Recipes > Seafood > To dresse Snayles

To dresse Snayles

Instructions

Take your Snayles (they are no way so as in Pottage) and wash them well in many waters, and when you have done put them in a white Earthen Pan, or a very wide Dish, and put as much water to them as will cover them, and then set your Dish or Pan on some coales, that it may heat by little and little, and then the Snayles will come out of the shells and so dye, and being dead, take them out, and wash them very well in Water and salt twice or thrice over; then put them in a Pipkin with Water and Salt, and let them boyle a little while in that, so take away the rude slime they have, then take them out againe and put them in a Cullender; then take excellent sallet Oyle and beat it a great while upon the fire in a frying Pan, and when it boyls very fast, slice two or three Onyons in it, and let them fry well, then put the Snayles in the Oyle and Onyons, and let them stew together a little, then put the Oyle, Onyons, and Snayles altogether in an earthen Pipkin of a fit size for your Snayles, and put as much warm water to them as will serve to boyle them, and make the Pottage and season them with Salt, and so let them boyle three or foure hours; then mingle Parsly, Pennyroyall, Fennell, Tyme, and such Herbs, and when they are minced put them in a Morter, and beat them as you doe for Green-sauce, and put in some crums of bread soaked in the Pottage of the Snayles, and then dissolve it all in the Morter with a little Saffron and Cloves well beaten, and put in as much Pottage into the Morter as will make the Spice and bread and Herbs like thickning for a pot, so put them all into the Snayles and let them stew in it, and when you serve them up, you may squeeze into the pottage a Lemon, and put in a little Vinegar, or if you put in a Clove of Garlick among the Herbs, and beat it with them in the Morter; it will not tast the worse; serve them up in a Dish with sippets of Bread in the bottom. The Pottage is very nourishing, and they use them that are apt to a Consumption.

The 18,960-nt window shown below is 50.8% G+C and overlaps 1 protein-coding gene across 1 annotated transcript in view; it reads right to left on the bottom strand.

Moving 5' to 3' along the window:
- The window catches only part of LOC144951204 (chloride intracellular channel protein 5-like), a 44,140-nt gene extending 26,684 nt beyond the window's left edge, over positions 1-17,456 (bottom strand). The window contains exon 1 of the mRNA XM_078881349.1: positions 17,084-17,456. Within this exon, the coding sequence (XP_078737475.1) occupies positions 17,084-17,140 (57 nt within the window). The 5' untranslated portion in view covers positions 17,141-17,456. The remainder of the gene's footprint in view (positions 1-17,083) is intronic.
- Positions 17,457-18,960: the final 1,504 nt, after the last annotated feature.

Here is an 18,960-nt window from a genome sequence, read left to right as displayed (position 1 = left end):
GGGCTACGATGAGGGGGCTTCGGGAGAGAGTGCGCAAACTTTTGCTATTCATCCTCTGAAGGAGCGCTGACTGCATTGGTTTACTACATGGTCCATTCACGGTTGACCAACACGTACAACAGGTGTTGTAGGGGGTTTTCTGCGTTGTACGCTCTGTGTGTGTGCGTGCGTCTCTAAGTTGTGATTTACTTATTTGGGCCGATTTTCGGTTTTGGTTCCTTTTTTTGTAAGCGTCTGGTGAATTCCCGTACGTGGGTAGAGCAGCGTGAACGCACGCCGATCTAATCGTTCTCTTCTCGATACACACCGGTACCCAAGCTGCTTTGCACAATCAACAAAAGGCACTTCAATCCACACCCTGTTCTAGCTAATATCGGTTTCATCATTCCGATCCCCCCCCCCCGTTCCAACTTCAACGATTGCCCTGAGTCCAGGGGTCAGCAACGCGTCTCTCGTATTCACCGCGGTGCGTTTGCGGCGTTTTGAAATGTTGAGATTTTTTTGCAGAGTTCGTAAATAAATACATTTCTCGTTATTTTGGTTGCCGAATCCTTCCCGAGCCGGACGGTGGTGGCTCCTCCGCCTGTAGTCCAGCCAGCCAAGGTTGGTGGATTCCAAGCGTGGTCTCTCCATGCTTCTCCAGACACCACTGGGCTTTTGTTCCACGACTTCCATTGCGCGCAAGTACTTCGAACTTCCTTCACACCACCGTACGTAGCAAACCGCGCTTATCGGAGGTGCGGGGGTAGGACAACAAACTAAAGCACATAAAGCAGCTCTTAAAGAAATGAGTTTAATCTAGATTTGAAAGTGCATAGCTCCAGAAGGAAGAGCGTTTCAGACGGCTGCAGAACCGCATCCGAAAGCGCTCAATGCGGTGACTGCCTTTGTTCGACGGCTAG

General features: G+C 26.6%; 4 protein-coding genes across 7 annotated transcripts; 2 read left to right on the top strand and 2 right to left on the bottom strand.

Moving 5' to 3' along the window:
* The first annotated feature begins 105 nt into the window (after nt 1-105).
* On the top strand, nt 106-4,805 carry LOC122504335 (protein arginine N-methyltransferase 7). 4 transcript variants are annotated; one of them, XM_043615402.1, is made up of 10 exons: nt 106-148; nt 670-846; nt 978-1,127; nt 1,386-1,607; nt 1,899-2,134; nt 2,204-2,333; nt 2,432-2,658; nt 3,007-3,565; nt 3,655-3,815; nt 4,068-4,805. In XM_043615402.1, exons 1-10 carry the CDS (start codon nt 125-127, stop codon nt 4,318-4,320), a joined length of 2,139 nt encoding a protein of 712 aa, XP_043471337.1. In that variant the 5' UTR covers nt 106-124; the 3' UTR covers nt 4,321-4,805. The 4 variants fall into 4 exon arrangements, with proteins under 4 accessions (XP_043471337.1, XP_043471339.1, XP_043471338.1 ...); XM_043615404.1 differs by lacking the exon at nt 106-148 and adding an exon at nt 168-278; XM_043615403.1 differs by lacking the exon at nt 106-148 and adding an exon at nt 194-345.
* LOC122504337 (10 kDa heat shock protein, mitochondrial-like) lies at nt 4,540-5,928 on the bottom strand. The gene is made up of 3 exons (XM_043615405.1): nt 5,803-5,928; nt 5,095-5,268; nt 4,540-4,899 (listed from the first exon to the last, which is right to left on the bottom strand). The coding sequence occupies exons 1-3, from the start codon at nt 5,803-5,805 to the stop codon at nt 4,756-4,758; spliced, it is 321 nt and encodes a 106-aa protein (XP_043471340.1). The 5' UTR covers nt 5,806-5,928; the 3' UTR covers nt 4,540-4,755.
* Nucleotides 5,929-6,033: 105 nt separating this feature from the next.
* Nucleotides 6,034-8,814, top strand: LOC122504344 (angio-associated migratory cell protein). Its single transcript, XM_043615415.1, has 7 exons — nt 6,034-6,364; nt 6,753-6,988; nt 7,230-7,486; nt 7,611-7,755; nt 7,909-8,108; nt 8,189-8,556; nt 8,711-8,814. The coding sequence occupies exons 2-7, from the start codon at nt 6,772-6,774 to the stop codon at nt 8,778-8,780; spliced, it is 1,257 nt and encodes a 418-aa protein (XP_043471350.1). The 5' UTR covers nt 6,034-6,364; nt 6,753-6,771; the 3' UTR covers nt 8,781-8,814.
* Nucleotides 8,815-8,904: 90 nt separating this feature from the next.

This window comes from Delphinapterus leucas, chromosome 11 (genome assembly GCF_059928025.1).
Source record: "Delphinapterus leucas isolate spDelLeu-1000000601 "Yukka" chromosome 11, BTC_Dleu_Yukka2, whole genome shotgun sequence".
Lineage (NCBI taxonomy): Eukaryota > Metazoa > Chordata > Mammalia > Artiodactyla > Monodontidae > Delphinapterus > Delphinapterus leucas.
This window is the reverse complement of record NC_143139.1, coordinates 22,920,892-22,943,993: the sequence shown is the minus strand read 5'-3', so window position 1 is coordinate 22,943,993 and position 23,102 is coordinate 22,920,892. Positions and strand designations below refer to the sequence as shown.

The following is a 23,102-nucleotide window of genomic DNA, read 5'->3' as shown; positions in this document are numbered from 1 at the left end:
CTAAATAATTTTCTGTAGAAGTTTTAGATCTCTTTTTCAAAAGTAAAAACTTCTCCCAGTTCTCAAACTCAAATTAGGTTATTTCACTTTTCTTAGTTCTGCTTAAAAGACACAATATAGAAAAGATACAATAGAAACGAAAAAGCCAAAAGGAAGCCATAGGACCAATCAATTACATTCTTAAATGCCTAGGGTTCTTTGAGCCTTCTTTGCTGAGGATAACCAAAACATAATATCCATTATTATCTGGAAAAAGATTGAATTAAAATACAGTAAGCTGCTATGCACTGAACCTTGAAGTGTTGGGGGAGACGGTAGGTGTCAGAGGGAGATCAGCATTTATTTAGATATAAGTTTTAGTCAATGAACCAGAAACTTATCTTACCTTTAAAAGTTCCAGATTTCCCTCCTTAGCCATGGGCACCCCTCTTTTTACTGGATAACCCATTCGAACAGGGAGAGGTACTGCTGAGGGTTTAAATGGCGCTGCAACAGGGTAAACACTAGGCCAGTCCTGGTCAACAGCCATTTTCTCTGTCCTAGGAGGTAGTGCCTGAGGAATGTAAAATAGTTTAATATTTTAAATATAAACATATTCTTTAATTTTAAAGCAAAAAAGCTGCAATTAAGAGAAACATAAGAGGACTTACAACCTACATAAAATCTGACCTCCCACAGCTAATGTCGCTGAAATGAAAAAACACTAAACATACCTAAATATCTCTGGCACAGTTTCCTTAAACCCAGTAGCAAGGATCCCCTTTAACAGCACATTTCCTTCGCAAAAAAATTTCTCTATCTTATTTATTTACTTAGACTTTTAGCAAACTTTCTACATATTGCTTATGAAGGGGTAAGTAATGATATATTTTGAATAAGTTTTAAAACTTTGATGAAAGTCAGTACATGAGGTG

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Source

The Compleat Cook (1658).


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